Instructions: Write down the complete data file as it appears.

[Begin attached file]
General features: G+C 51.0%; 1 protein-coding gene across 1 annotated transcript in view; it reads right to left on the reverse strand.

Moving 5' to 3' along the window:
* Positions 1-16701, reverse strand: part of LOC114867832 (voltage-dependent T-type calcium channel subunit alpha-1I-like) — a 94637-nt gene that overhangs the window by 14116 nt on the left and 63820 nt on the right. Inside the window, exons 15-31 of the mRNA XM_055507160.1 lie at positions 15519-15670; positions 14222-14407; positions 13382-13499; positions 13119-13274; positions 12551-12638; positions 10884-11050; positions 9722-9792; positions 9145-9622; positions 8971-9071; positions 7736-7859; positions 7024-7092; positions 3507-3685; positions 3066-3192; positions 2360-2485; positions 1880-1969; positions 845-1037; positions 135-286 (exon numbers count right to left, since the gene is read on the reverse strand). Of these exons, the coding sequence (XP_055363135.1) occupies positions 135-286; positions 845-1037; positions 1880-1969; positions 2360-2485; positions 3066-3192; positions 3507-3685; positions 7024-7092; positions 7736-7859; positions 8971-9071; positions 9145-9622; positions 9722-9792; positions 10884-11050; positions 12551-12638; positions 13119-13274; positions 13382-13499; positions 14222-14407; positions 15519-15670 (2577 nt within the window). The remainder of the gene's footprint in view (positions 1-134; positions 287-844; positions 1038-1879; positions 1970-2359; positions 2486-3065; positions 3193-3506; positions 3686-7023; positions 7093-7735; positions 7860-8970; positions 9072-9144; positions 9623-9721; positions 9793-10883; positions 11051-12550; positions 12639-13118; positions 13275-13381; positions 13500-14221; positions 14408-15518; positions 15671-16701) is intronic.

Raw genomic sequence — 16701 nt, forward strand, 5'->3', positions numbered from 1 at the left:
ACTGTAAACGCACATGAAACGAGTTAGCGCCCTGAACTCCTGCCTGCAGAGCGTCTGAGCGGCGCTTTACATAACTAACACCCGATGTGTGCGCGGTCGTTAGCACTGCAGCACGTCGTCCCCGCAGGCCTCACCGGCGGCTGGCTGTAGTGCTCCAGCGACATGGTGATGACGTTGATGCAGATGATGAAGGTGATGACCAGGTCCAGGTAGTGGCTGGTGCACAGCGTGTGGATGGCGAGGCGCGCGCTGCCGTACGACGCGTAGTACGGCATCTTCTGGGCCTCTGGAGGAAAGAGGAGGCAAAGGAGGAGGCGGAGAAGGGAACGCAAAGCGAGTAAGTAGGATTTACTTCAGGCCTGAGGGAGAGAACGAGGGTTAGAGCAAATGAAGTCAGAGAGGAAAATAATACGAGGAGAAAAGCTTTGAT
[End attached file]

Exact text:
General features: G+C 51.0%; 1 protein-coding gene across 1 annotated transcript in view; it reads right to left on the reverse strand.

Moving 5' to 3' along the window:
* Positions 1-16701, reverse strand: part of LOC114867832 (voltage-dependent T-type calcium channel subunit alpha-1I-like) — a 94637-nt gene that overhangs the window by 14116 nt on the left and 63820 nt on the right. Inside the window, exons 15-31 of the mRNA XM_055507160.1 lie at positions 15519-15670; positions 14222-14407; positions 13382-13499; positions 13119-13274; positions 12551-12638; positions 10884-11050; positions 9722-9792; positions 9145-9622; positions 8971-9071; positions 7736-7859; positions 7024-7092; positions 3507-3685; positions 3066-3192; positions 2360-2485; positions 1880-1969; positions 845-1037; positions 135-286 (exon numbers count right to left, since the gene is read on the reverse strand). Of these exons, the coding sequence (XP_055363135.1) occupies positions 135-286; positions 845-1037; positions 1880-1969; positions 2360-2485; positions 3066-3192; positions 3507-3685; positions 7024-7092; positions 7736-7859; positions 8971-9071; positions 9145-9622; positions 9722-9792; positions 10884-11050; positions 12551-12638; positions 13119-13274; positions 13382-13499; positions 14222-14407; positions 15519-15670 (2577 nt within the window). The remainder of the gene's footprint in view (positions 1-134; positions 287-844; positions 1038-1879; positions 1970-2359; positions 2486-3065; positions 3193-3506; positions 3686-7023; positions 7093-7735; positions 7860-8970; positions 9072-9144; positions 9623-9721; positions 9793-10883; positions 11051-12550; positions 12639-13118; positions 13275-13381; positions 13500-14221; positions 14408-15518; positions 15671-16701) is intronic.

Raw genomic sequence — 16701 nt, forward strand, 5'->3', positions numbered from 1 at the left:
ACTGTAAACGCACATGAAACGAGTTAGCGCCCTGAACTCCTGCCTGCAGAGCGTCTGAGCGGCGCTTTACATAACTAACACCCGATGTGTGCGCGGTCGTTAGCACTGCAGCACGTCGTCCCCGCAGGCCTCACCGGCGGCTGGCTGTAGTGCTCCAGCGACATGGTGATGACGTTGATGCAGATGATGAAGGTGATGACCAGGTCCAGGTAGTGGCTGGTGCACAGCGTGTGGATGGCGAGGCGCGCGCTGCCGTACGACGCGTAGTACGGCATCTTCTGGGCCTCTGGAGGAAAGAGGAGGCAAAGGAGGAGGCGGAGAAGGGAACGCAAAGCGAGTAAGTAGGATTTACTTCAGGCCTGAGGGAGAGAACGAGGGTTAGAGCAAATGAAGTCAGAGAGGAAAATAATACGAGGAGAAAAGCTTTGAT